I take issue with his blanket assessment of his opposition as "radical pacifism" as I don't ascribe to that notion, that any killing is always wrong, at all. I think that where we engage terrorists on a real battlefield, rules of war apply and killing is justified.

Where we capture individuals, however, I believe we are committed by our own ideals to treating them as criminals and not combatants. Not crossing the threshold distinguishes us from them, not the safeguards we impose upon crossing it.

When the terrorists kill us, they are trying to incite us. When they kill, they lose standing and isolate themselves further (remember, they are without a state, and that is their ultimate goal). When we cross a threshold, we lose standing and are isolated. Their standing is raised and they near a political threshold that they seek.

I just do not think this is ultimately a military war, but a political one. Focusing on present military success fails to look beyond our own noses, in my opinion. I could be wrong, but I just want to see people on the other side discuss this without dismissing it. Both Bush and Barack are taking a chance with their decisions, and I find both reasonable.

Rob Kremer said...

Huck, I totally agree with you, that this is a judgment call upon which reasonable people can disagree. I appreciate your tone in disagreeing here.

I've heard so much from the left (I don't necessarily include you in that category) on the topic of Guantanimo and "torture" that is so very shrill, and that can't provide for a shred of good faith on Bush's part.

It's refreshing to read some even, logical and well articulated criticism. Thanks.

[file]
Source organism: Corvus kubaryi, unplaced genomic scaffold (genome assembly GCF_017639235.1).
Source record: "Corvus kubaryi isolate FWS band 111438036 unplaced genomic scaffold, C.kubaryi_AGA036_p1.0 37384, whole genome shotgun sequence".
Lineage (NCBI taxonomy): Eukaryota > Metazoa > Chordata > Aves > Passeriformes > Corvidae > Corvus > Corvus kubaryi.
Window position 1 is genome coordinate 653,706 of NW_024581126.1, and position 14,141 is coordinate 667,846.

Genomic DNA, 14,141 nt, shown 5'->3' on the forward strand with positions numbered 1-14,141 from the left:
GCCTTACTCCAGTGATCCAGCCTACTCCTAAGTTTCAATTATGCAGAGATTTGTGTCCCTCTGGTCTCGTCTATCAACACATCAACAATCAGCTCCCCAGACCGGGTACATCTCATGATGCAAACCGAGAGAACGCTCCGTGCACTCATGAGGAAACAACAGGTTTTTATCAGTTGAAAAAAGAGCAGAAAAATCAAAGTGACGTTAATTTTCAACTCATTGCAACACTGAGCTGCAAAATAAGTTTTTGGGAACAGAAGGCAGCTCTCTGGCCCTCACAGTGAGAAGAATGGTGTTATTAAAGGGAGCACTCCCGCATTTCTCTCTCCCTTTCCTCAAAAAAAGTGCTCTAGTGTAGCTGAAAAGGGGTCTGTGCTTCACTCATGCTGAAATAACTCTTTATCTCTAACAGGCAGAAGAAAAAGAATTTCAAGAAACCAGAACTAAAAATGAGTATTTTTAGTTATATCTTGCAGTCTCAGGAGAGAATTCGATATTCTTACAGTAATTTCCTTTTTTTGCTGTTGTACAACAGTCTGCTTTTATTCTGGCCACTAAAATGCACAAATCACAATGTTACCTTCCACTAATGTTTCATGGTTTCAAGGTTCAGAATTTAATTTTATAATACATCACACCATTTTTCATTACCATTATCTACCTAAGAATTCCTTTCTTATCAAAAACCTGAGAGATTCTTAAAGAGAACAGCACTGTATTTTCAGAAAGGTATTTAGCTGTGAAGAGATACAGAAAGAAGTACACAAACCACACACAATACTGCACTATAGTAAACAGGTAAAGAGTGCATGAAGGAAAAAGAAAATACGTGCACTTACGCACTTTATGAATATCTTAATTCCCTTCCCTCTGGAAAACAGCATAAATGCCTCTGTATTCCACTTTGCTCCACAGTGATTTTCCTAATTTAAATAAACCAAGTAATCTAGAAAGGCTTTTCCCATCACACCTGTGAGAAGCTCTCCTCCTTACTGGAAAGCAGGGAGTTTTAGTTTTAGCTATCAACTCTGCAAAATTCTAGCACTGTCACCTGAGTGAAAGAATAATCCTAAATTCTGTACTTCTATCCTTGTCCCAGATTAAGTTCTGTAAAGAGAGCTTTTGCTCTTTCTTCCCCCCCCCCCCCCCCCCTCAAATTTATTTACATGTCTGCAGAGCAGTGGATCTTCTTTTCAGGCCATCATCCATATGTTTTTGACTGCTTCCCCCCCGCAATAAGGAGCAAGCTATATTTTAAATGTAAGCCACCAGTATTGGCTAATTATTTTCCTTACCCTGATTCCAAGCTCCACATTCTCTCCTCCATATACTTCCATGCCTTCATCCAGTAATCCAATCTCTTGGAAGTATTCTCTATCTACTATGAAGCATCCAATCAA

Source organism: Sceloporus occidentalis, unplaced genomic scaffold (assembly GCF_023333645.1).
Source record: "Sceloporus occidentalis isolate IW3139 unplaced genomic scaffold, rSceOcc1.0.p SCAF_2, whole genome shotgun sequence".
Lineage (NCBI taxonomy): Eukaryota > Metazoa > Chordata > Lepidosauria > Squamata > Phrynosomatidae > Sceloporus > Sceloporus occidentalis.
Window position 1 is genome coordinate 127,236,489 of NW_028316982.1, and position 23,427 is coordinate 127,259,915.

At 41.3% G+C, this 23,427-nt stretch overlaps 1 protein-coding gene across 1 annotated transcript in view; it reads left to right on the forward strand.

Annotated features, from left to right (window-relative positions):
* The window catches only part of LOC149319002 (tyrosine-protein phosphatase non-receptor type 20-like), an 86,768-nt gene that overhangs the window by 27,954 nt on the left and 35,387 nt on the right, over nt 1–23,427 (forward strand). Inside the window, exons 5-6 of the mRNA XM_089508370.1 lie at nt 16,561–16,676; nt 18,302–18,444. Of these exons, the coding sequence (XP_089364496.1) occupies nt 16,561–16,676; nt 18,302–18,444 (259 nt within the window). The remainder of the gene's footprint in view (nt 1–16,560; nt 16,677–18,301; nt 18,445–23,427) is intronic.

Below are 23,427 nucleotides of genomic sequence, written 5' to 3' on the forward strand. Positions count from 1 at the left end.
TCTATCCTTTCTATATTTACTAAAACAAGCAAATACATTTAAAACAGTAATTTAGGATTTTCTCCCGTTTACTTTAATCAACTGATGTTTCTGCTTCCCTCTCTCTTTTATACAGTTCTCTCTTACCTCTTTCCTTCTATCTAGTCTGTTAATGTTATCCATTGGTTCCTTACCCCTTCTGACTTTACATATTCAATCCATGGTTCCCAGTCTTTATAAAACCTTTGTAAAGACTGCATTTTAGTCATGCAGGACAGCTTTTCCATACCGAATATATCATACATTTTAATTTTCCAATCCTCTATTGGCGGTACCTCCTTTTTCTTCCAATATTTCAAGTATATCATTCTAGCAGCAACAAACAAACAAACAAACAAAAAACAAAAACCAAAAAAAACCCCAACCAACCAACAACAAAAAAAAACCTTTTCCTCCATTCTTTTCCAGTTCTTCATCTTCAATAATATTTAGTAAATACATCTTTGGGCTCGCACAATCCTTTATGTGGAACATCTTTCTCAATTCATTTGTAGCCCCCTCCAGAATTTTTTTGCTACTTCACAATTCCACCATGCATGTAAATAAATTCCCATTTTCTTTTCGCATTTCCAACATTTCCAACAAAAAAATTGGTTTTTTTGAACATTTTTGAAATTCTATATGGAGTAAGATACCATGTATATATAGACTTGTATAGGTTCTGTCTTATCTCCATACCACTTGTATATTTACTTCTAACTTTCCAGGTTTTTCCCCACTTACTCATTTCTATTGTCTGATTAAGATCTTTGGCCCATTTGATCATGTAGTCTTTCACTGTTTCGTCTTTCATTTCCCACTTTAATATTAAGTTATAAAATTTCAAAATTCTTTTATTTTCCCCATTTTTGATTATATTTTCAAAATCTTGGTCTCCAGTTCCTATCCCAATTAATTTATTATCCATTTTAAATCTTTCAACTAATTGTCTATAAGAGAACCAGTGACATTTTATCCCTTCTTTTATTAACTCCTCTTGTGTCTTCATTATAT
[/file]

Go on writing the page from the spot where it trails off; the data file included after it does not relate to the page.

I am Coyote said...

Huck,
First you posit (I believe erroneously) that if the terrorists were to be able to carry out their attacks (as they certainly would have if we had not employed aggressive interrogation techniques) they would "lose standing."

Oh sure maybe they would lose standing amongst some in the diplomatic community. However if we were to have failed to track down the other terrorists and, say that attack on Los Angeles would have been carried out (as it most certainly would have if we had not interrogated those captured) we would have looked weaker and weaker to the rest of the world.

More of the fringe nations would have seen that they would be safer welcoming the terrorists into their countries and thus their virus would have spread.

Did you read the link in Rob's initial post?

Take a moment and allow yourself to consider the world reaction to another successful terrorist attack.

Imagine the loss of life on the west coast.

Now imagine some of the other smaller nations, some perhaps in Central America and the Pacific Rim, who might look at that and consider the overtures that are being made toward them from radical terrorists. Overtures that are not all a garden of roses.

Who will protect the legitimate leaders of some of those fragile nations, knowing full well that there may be a growing radical terrorist constituency in their own country?

Should those fragile leaders look to the US to protect them? Or should they begin to entertain some of the radical and threatening elements in their own nation?

Compound the problem with the loss of life and turmoil that would ensue here at home.

The questions from all quarters as to "how did this happen again?"

How? Well we decided that we could not aggressively interrogate enemy combatants.

When I speak of aggressive interrogation techniques I am not talking about torture mind you. No we are simply talking about things like sleep deprivation and...hold your breath...water boarding.

It is not like we are inserting sharp objects into the finger nails of prisoners or cutting of limbs or anything. But psychological techniques that have been proven to work.

Psychological techniques that have, as demonstrated by that link that actually SAVED LIVES.

You are willing to sacrifice a city or a significant amount of innocent people simply because we are depriving a terrorist of some sleep? Or making him THINK he is drowning?

While I disagree with the invasion of Iraq and did from the beginning I firmly believe that if we do not defend ourselves by aggressively interrogating terrorists we are setting ourselves up to eventually be FORCED to invade some tin pot nation due to the law of unintended consequences.

Huck said...

Thanks Rob, and I appreciate the forum and topics you provide. I don't comment much elsewhere because you seem much more reasonable than many conservative bloggers.